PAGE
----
When Jason Buechel came on as EVP and CIO for Whole Foods less than three years ago, the business was not agile enough, flexible enough or transparent enough to move forward into a successful future. “Legacy products did not have the flexibility to support us across the business,” Buechel told a small group of analysts and media during an event in the New York City offices of Infor.
Because Whole Foods is so much more than a grocery store, the business needs to collect and analyze a multitude of product attributes. The retailer also is a food preparation business, a quick serve restaurant, a soft lines business, a tap room and more. “There is probably no other company in the [retail] industry that wants to capture more product attributes than us,” said Buechel, explaining the reasoning behind a long-term strategic partnership with Infor.
The primary goals for the new ERP system include some seemingly basic premises:
- Automate systems – to improve business efficiencies and be more flexible;
- Improve inventory management efficiencies – by better understanding macro and micro conditions, such as how weather affects product demand;
- Support growth – to facilitate the ability to scale to 1,200 U.S. stores; and
- Be transparent – with customers as well as suppliers.
Today’s shoppers, including a growing number of Millennials, “want to know what is behind each product,” Buechel noted. “We need the ability to use partners in the ecosystem to make product information transparent.”
But this type of transformation is far from basic for Whole Foods. “In my mind, this is about how technology has disrupted the food industry,” said Buechel. “This is not just grocery or just retail. In this particular case, we are going to transform the food industry: how farmers farm, how manufacturers create products, and how we can work together to forecast and bring product to market.”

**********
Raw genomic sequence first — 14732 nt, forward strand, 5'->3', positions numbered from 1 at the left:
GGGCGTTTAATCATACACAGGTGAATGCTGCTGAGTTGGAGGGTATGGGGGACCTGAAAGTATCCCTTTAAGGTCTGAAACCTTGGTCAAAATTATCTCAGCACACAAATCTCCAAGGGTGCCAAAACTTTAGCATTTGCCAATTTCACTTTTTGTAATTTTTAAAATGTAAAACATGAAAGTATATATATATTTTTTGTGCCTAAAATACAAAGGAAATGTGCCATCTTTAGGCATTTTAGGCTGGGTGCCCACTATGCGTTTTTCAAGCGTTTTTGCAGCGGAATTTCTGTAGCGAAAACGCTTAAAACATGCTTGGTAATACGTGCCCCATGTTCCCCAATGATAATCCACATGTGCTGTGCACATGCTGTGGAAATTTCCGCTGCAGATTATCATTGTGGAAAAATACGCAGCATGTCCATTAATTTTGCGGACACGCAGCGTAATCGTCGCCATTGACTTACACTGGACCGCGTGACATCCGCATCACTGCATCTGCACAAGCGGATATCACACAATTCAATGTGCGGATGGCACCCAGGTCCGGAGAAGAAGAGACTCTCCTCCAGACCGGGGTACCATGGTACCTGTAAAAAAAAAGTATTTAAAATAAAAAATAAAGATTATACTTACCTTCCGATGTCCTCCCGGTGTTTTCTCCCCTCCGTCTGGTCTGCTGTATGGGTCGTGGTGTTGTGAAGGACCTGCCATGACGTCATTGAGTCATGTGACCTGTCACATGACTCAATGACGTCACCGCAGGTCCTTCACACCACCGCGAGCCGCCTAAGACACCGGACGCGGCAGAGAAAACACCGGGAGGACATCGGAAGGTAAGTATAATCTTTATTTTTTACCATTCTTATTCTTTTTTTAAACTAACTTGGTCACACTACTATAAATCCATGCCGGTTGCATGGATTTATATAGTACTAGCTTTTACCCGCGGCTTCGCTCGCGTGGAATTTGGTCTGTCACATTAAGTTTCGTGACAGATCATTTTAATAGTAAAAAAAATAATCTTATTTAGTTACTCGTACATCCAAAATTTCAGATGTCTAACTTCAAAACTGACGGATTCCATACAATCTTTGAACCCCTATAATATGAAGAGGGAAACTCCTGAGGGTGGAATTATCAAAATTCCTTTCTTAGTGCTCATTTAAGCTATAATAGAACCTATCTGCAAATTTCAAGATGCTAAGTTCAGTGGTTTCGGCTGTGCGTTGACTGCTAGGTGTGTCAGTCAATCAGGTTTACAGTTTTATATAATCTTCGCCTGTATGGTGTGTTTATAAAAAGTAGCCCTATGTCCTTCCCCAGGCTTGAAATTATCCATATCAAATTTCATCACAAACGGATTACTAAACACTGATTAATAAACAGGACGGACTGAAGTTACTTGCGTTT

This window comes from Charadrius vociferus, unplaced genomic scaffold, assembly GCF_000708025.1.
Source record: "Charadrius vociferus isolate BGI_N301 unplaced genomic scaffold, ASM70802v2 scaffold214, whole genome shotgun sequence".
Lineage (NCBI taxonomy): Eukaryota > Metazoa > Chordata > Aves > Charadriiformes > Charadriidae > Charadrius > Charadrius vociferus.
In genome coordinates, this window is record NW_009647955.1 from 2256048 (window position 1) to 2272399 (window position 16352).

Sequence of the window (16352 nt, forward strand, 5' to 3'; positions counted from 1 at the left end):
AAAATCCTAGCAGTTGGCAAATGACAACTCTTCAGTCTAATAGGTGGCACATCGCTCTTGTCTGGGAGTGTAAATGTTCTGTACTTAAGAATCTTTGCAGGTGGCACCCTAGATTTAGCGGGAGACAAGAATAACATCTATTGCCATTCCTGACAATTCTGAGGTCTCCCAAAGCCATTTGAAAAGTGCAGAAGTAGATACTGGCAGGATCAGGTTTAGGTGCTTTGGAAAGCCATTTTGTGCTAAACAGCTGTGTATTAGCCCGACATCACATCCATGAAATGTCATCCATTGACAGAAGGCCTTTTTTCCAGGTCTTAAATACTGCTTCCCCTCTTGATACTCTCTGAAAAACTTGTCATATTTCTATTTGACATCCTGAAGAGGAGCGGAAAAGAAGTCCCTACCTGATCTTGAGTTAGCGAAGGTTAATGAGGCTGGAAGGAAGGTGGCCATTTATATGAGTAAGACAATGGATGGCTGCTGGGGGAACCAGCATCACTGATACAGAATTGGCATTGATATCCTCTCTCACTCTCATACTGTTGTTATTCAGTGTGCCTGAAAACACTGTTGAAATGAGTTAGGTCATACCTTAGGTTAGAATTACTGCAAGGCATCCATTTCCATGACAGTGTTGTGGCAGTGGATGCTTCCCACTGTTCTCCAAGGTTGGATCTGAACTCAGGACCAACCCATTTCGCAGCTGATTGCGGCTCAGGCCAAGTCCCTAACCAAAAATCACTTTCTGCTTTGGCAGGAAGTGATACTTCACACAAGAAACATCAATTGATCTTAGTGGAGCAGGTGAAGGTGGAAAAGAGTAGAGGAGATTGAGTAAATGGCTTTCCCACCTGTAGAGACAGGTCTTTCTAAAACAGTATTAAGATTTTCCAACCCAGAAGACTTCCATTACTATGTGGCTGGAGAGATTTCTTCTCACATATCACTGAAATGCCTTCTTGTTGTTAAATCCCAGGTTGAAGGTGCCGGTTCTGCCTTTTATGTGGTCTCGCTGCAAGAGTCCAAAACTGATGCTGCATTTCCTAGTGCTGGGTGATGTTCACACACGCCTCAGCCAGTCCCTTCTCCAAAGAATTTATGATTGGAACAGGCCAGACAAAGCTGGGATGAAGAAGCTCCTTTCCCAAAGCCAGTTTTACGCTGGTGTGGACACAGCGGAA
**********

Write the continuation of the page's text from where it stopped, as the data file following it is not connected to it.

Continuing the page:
Enter Infor. The Whole Foods executive team had been busy searching for the right ERP (Enterprise Resource Planning) partner when Buechel joined the team. They considered at least 12 companies, narrowing the choice down to three of the largest: SAP, Oracle and Infor (which today is led of a number of former top Oracle executives, including Charles Phillips and Duncan Angove).
Buechel and Whole Foods are so pleased with this new partnership that they are willing to discuss it with the press, which traditionally has not been a given for the 35-year-old chain. “It’s been a great relationship,” said Buechel of the partnership with Infor. “We are bringing the best of both companies together.”
Still in the planning and testing phases of this long-term project, Whole Foods and Infor plan to pilot the new technology in its new concept stores, 365 By Whole Foods, scheduled to launch in 2016.